(Photo: Action Images)
By Scott Davies
Within the past few weeks, my team Chelmsford City, have not only gone out of the FA Trophy, but the FA Cup too.
Over the past few years I’ve heard people say that “a cup run is just a bonus, it’s the league we are concentrating on”. I, for one, will never understand that comment.
There’s no better shop window for Non-League players than doing well in the FA Cup against professional sides. It’s where you create a name for yourself and potentially catch the eye of the bigger clubs watching.
As for the FA Trophy, it’s a chance in a lifetime of playing at Wembley. I’m still yet to play there and it will always be a dream of mine.
I recall playing for Aldershot in 2007/08 when we were drawn against Gravesend in the semi-final. We were both in the Conference Premier at the time, but at opposite ends of the table. We were sat pretty at the top whilst they were struggling in the midst of a relegation battle. We fancied ourselves to do well.
Having played away in the first leg we ended up losing the game 2-1 to then take them back to our place feeling confident. A couple of days prior to the game I was hit by a mean bout of flu, but I was determined to get out on the pitch in order to help get the boys to Wembley.
On the morning of the game I packed my bags and made my way to the Rec to be greeted by the manager [Gary Waddock] on arrival, who asked me how I was feeling. Like any young footballer I declared myself fit, but it was obvious to him that I was in no fit state to play.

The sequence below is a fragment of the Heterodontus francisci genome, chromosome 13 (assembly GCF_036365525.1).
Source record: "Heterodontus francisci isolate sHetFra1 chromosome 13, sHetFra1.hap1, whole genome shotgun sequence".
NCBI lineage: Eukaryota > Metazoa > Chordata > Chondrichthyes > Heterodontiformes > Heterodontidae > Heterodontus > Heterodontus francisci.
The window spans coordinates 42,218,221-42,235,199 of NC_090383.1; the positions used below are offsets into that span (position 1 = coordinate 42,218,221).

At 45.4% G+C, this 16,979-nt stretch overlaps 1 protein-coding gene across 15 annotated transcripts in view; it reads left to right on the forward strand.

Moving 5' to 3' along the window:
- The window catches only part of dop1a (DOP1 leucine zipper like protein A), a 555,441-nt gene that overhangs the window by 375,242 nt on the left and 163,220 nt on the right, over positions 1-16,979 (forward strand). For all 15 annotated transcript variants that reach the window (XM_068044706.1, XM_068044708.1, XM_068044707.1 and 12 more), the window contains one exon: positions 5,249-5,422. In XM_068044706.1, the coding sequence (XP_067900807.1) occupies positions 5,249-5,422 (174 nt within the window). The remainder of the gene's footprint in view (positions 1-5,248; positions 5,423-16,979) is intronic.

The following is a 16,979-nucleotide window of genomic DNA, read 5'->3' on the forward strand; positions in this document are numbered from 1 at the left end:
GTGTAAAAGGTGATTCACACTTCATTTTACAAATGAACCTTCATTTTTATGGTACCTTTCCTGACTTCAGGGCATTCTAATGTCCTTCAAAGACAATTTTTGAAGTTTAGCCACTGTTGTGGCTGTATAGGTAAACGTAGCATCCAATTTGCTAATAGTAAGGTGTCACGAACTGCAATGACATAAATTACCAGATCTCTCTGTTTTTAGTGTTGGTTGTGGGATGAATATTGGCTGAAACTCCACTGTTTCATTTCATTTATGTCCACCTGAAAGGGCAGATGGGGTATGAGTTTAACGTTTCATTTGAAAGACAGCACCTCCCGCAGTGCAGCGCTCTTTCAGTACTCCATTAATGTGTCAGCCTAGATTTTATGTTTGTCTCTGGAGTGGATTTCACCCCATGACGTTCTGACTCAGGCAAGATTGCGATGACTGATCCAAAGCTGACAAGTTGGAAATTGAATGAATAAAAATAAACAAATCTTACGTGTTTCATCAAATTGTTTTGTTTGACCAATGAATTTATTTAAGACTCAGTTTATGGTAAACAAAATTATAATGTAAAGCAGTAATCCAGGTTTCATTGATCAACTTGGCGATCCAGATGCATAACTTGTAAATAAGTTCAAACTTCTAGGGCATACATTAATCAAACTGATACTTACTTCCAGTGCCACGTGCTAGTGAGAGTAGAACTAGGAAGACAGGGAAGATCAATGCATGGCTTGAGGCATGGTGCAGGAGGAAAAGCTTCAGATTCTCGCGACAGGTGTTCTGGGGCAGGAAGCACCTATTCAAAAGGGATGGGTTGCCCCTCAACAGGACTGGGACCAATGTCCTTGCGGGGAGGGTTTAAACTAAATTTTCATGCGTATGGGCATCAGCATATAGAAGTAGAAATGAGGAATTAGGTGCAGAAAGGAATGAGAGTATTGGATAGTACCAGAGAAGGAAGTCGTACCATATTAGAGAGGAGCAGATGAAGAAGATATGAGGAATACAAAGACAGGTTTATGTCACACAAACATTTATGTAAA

I’d argued tirelessly on the morning of the game with my parents that I can get through the game, but eventually the sensible decisions were made by the wiser and older heads.
Sat watching in the stands was very hard to take, and made twice as bad when we ended up losing the second leg and bowed out of the cup, missing out on a Wembley appearance.
I was inconsolable, and didn’t want to talk to anyone. To be denied the chance of playing at a stadium where I never thought I’d even come close to was a hard hit to take. Still to this day it was the worst day in my career so don’t tell me that the Trophy is just a ‘Brucie Bonus’.
Those teams who do well in these cup runs are rewarded financially also. This means they can then strengthen their squads, whether it be in January or at the end of the season. All you have to do is look at the likes of Sutton who are second in the National League Premier. If that’s from further financial input into the squad or a belief that they have gained from last year’s FA Cup success then it’s clearly done them no harm at all.
I’d also like to mention the disappointment in attendances this season when playing in the National League South. I ask myself, are we pricing people out of the game? Having drove past Stevenage Borough FC during the week I was astonished to see a sign that read £24 for an adult matchday ticket.
I’m a huge believer that sustainability is key for our league. We now need to do our utmost at clubs to get the next generation into grounds at our level. It can be fun supporting Non-League football, as it’s a lot more personal.
When children ask for autographs these days I feel like a bit of a fraud as I’m no Eden Hazard, but they appreciate it and that’s what matters. I just hope we can get more in through the gates.
I talk from experience when talking Non-League as I spent my childhood watching my father play for the likes of Aylesbury United, Harrow Borough and Marlow.
I loved every minute of it, but I’m not too sure the youngsters of today realise it’s a good level of football which they can definitely learn a lot from.
(Photo: Action Images)